Former police officer was scammed out of 500k by romance fraudsters

Former police officer scammed out of £500k by lonely hearts fraudsters who convinced her to sell her house and car is praised by GMB viewers for being ‘brave’ enough to tell her story

  • Anne Larkin, 55, from East Yorkshire, was conned out of almost £500,000
  • Her beloved husband of 34 years, Graham, died unexpectedly in November 2019
  • Met man claiming to be a U.S. Army medic on photography website weeks later
  • Was also duped by second fraudster called ‘G’, who she later met on social media

A former police officer who was scammed out of nearly £500,000 by romance fraudsters was praised for being ‘brave’ after she shared her story on Good Morning Britain. 

Anne Larkin, 55, from East Yorkshire, was conned by two men online after her beloved husband of 34 years, Graham, died unexpectedly from liver and kidney failure in November 2019. 

Blinded by grief, Anne started chatting to the first fraudster – who would eventually ask her to sell her home and car, on an amateur photography website – before being scammed by another man on social media shortly afterwards. 

Appearing on the show today, former special constable Anne said losing her husband had ‘turned her world upside down’ and that it was ‘easy’ for the fraudsters to sense her vulnerability and manipulate her. 

Anne Larkin, 55, from East Yorkshire, who was scammed out of nearly £500,000 by romance fraudsters has been hailed ‘brave’ by Good Morning Britain viewers for sharing her story

Anne started chatting to the first fraudster -who would eventually ask her to sell her home and car, on an amateur photography website – before being scammed by another man on social media shortly afterwards. Pictured, a fake image used by the first fraudster 

‘When you’re going through the grief of a loved one, especially of a husband, wife or partner, the grief is completely different and it turns your world completely upside down’, said Anne. 

‘It was easy in that sense for them to manipulate me in that way and I never even thought, it didn’t enter my head I was being scammed.’  

Sympathetic viewers were quick to take to Twitter to show Anne support, with one lashing out at social media companies for not doing more to protect vulnerable users. 

‘Bless Ann’, wrote one. ‘But this is constantly going on in Instagram, bombarded by these false profiles. And when you write to the boss of Instagram not even a simple response. This is affecting many people’s lives and needs to be stopped by ID for new profiles.’ 

Sympathetic viewers were quick to take to Twitter to show Anne support, with one lashing out at social media companies for not doing more to protect vulnerable users

Another angry viewer commented: ‘In this day and age still going on.’ 

A third said: ‘A very very brave lady. My heart goes out to her on what has happened to her. I hope something can be done to help her recover at least some of her funds. All power to her for bringing this out in the open and telling her story.’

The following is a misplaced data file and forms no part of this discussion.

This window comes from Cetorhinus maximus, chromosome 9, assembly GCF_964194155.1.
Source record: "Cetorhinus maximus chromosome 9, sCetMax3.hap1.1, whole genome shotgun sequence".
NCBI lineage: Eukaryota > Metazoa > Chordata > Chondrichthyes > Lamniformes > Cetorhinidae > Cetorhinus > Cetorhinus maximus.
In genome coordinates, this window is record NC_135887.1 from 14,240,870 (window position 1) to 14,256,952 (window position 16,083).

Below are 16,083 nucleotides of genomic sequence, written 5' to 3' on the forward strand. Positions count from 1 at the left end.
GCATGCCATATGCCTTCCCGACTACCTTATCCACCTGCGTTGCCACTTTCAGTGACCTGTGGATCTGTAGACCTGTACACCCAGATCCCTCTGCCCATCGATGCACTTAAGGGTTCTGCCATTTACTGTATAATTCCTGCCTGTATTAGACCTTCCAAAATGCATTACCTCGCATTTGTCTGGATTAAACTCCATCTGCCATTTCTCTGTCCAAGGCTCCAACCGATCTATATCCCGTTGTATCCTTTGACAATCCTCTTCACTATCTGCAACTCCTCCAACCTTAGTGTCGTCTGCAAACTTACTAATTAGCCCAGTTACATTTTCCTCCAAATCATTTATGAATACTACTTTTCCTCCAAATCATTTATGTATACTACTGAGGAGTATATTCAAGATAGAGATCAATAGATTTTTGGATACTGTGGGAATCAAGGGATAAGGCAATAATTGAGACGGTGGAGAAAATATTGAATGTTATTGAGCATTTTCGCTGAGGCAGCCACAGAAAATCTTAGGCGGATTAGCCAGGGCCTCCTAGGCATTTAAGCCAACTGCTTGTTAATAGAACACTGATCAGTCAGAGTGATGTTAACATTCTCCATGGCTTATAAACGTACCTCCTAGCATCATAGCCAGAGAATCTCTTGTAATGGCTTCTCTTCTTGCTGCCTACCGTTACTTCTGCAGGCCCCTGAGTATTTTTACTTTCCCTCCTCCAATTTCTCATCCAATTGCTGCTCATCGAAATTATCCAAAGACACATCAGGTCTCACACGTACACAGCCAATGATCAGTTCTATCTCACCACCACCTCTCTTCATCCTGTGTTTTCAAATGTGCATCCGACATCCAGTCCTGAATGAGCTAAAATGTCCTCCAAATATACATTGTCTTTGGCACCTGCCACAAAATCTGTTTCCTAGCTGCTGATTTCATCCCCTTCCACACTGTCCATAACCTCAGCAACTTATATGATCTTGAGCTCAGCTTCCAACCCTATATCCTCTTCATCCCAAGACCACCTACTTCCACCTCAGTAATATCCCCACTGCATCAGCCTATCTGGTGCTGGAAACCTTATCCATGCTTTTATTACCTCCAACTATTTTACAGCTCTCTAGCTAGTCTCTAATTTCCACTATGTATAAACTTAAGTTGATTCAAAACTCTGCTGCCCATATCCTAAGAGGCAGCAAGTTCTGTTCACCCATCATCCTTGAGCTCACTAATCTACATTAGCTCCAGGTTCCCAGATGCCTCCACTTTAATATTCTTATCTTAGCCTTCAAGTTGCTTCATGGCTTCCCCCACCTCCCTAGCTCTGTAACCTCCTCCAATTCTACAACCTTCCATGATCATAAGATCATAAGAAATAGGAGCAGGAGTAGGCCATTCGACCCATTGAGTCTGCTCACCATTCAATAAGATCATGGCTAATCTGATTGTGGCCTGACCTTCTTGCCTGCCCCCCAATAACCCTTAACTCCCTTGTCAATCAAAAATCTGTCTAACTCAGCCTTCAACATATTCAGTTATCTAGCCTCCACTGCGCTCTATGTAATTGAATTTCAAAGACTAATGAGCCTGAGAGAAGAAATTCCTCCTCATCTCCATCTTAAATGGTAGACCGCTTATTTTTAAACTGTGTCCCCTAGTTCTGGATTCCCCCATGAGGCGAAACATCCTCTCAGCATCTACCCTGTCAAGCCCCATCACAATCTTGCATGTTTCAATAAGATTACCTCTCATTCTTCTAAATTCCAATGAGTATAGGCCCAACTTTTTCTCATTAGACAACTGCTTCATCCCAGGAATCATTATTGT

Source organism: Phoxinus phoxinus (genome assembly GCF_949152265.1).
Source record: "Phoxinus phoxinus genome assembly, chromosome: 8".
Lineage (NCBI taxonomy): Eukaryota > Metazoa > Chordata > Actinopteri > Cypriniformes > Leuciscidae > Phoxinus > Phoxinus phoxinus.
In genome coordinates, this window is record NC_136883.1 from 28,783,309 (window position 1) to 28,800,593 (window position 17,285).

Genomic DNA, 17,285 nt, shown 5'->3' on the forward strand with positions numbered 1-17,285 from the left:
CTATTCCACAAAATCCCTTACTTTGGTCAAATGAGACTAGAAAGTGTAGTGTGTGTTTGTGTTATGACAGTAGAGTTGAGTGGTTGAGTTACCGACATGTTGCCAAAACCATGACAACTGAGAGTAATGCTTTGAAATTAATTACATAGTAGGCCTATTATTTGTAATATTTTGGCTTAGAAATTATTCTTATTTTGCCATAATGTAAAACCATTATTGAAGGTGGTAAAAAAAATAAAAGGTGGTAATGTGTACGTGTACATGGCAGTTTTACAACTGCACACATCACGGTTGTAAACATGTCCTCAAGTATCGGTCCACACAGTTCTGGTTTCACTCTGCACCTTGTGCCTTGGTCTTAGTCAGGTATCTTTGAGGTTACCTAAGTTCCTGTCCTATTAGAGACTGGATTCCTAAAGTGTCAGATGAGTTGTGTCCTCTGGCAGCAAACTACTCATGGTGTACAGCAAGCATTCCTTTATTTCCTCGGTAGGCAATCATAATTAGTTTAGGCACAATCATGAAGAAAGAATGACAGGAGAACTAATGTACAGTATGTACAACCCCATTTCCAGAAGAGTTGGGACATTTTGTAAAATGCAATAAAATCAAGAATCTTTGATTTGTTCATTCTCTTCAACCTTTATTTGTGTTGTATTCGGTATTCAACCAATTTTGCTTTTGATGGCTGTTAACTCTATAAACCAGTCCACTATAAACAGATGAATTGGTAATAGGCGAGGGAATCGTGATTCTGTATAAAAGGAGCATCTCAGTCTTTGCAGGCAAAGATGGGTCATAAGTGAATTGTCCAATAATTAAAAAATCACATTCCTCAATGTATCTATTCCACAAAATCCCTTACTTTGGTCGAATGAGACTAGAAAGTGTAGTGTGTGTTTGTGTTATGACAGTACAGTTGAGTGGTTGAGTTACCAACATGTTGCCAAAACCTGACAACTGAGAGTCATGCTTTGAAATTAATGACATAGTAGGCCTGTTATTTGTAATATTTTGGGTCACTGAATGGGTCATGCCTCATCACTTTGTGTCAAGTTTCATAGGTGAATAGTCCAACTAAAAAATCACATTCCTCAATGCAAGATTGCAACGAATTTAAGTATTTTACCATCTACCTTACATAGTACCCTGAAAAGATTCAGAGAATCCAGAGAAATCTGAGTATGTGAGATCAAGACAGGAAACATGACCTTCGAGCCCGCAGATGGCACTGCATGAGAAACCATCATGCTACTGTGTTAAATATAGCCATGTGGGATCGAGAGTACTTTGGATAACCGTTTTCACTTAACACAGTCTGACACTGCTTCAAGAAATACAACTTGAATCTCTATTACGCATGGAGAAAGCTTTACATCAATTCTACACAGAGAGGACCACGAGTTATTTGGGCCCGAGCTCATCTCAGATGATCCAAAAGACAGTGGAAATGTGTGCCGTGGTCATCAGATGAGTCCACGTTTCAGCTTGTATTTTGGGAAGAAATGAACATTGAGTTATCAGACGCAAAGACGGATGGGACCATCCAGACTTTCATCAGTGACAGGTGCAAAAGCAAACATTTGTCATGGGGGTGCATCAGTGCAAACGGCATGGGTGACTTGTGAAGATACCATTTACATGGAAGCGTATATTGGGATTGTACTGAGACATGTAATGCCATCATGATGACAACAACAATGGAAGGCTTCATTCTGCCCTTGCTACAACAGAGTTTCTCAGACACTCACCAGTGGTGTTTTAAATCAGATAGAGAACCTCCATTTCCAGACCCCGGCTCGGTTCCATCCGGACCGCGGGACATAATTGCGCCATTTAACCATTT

The first conman Anne started chatting to was on an amateur photography website, he told her his name was Clinton and claimed to be a U.S. Army medic from New Jersey serving in the Arab state, Yemen.

Anne admitted she wasn’t suspicious of the stranger: ‘It was because they were talking about my photography, other photographers who use this site talk about each other’s images’. 

For the first time since her beloved husband of 34 years, Graham (pictured: Anne Larkin and Graham), died unexpectedly from liver and kidney failure in November 2019, Anne felt herself smiling

Appearing on the show today, former special constable Anne, pictured with late husband Graham, said losing her husband had ‘turned her world upside down’

The fraudster said he had lost his wife and daughter in a terrible car accident five years previously and was missing his adult son back in the States.  

However around five-weeks into the relationship, the scammer started asking Anne for money, eventually asking the former police officer to sell her house   

‘It was when I was asked to sell my house and car around Christmas time last year that my brain was functioning correctly’, said Anne, ‘It said something is not quite right here and I didn’t answer the message.’ 

Shortly afterwards Anne met a man calling himself ‘G’, claiming to be an actor involved in charitable work in America. 

One fraudster told her his name was Clinton. He claimed to be a U.S. Army medic from New Jersey serving in the Arab state, Yemen and often pressured her into sending money 

She admitted that her terrible grief meant she did not suspect the second scammer despite her experiences with the first.

‘When they contacted me, I would have been talking with my husband Graham which was the evenings or the weekends, said Anne. 

‘During the day you have to behave as normal when there are people who know you and ask how you’re doing, you put a brave face on and say nothing is wrong.

She added: ‘It makes me feel angry, at myself for being able to be duped by these people.’ 

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